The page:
Diane Bryant, the president of Intel’s data center business, is taking six to eight months of extended leave “to tend to a personal family matter,” the company’s chief executive Brian Krzanich wrote in an email to employees Wednesday.
Replacing her as the general manager of the business is Navin Shenoy, the general manager of the client computing group, which has struggled in recent years with slowing personal computer sales. It was hit hardest last year when Intel said that it would cut 12,000 jobs as part of its strategy to invest in cloud computing and sensors.
The change in roles is not insignificant. Intel, which is seeking to hold onto its dominant position in server chips, is sailing into stormier waters with Advanced Micro Devices' return to the data center and the introduction of new chips based on blueprints from ARM Holdings, which has reigned the smartphone market for years.
Venkata Renduchintala, Intel's new chief of engineering, will temporarily take over the client computing unit. The company is seeking a permanent replacement for Shenoy, who will report to Krzanich in his new role.
Shenoy's role change is the latest shuffle in Intel's executive ranks. The alterations come only a month after Intel announced bigger roles for both Bryant and Renduchintala, who has been given broad authority over the Internet of Things and personal computer business since he was hired from Qualcomm in late 2015.
What stands out is how many outsiders Krzanich has enlisted to Intel's traditionally homegrown ranks. Other recent additions include Tom Lantzch, ARM's former executive vice president of strategy, who was hired in December to improve Intel's odds in the market for blue-collar computing jobs in sensors and factories.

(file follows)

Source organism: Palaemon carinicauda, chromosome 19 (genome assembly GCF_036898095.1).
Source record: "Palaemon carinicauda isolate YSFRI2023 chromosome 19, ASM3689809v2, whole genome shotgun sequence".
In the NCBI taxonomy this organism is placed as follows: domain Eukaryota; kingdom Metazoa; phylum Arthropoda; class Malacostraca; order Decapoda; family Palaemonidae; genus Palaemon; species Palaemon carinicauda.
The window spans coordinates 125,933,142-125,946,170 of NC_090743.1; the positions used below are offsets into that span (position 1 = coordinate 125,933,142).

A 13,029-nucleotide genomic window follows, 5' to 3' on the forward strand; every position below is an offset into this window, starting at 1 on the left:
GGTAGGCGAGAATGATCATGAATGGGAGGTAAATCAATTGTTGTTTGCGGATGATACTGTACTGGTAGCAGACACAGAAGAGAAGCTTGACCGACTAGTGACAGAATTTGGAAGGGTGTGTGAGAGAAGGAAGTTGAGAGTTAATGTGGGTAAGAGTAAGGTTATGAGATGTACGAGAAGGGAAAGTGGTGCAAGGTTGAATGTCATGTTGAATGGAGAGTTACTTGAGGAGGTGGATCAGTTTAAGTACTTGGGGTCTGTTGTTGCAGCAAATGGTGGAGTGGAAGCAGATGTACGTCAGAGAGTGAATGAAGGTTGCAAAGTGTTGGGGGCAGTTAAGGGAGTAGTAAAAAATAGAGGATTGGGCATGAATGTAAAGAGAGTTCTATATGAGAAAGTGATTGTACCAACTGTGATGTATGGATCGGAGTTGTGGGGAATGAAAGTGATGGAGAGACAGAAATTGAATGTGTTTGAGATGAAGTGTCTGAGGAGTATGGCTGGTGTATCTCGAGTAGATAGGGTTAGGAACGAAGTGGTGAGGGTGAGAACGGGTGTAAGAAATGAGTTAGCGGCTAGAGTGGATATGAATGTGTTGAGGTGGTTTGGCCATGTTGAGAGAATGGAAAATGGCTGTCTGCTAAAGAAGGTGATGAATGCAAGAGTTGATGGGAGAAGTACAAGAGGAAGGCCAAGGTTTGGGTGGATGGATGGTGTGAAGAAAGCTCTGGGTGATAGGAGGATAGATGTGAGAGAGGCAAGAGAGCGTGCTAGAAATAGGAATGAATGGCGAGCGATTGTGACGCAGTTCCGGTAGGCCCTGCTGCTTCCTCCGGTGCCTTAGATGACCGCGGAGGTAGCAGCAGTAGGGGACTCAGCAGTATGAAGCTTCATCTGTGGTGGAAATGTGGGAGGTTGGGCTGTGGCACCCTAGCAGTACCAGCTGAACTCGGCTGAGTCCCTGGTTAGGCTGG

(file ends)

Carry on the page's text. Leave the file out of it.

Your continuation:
Other executives have been recruited to plot Intel's strategy in the fast-growing market for driverless car technology. Kathy Winter, a former software and services executive at Delphi, slid into a general manager role in Intel's new autonomous driving group last year.
The upper echelons of the data center unit have seen fewer of these changes. Bryant, who started at Intel in 1985, has been responsible for the unit's strategy and product development since 2012. The business, which accounts for almost a third of Intel's sales, may hit snags in the future as competitors target the spending habits of Google and other internet firms.
Intel controls over 99% of data center market and rival suppliers are increasingly trying to break up its empire. This year, Qualcomm and Cavium made significant steps to that end, with Microsoft buying their ARM server chips for its internal data center operations. Intel will also have to fend off AMD, which will likely release its Naples chips this quarter.
For its part, Intel is betting that its next generation of server chips, to be released in the next few months, will smother competitors. Few details have been shared about Intel's Xeon Processor Scalable chips, but the company says they will have almost four times better scalability for virtualized workloads than earlier devices. The chips, Intel says, will have the “biggest platform advancements in this decade."
Bryant will return to a new job at Intel, but the specifics of that role are not yet clear.
“Over the past five years, Diane has transformed DCG from a server-centric group to a business that spans servers, network and storage across all end-user segments,” Krzanich said in the employee email. “I look forward to welcoming her back to her next challenging role.”